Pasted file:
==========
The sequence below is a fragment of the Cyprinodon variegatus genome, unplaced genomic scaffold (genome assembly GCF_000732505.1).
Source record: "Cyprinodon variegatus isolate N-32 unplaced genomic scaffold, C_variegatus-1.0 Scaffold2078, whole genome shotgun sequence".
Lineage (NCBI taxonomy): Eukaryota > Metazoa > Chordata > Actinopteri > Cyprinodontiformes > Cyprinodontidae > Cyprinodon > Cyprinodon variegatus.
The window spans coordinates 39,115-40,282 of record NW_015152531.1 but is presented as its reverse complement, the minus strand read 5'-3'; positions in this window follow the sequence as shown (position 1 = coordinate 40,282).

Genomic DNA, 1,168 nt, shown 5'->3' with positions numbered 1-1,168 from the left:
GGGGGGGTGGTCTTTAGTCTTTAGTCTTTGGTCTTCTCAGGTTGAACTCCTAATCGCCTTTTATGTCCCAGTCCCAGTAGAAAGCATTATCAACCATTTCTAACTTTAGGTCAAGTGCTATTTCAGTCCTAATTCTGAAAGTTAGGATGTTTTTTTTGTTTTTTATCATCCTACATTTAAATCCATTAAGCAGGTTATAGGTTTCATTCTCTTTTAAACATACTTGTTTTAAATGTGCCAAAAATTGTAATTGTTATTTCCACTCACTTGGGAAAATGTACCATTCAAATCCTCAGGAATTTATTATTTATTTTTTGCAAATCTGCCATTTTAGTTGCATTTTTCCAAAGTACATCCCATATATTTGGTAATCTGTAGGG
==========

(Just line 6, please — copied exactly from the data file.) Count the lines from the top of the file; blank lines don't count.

GGGGGGGTGGTCTTTAGTCTTTAGTCTTTGGTCTTCTCAGGTTGAACTCCTAATCGCCTTTTATGTCCCAGTCCCAGTAGAAAGCATTATCAACCATTTCTAACTTTAGGTCAAGTGCTATTTCAGTCCTAATTCTGAAAGTTAGGATGTTTTTTTTGTTTTTTATCATCCTACATTTAAATCCATTAAGCAGGTTATAGGTTTCATTCTCTTTTAAACATACTTGTTTTAAATGTGCCAAAAATTGTAATTGTTATTTCCACTCACTTGGGAAAATGTACCATTCAAATCCTCAGGAATTTATTATTTATTTTTTGCAAATCTGCCATTTTAGTTGCATTTTTCCAAAGTACATCCCATATATTTGGTAATCTGTAGGG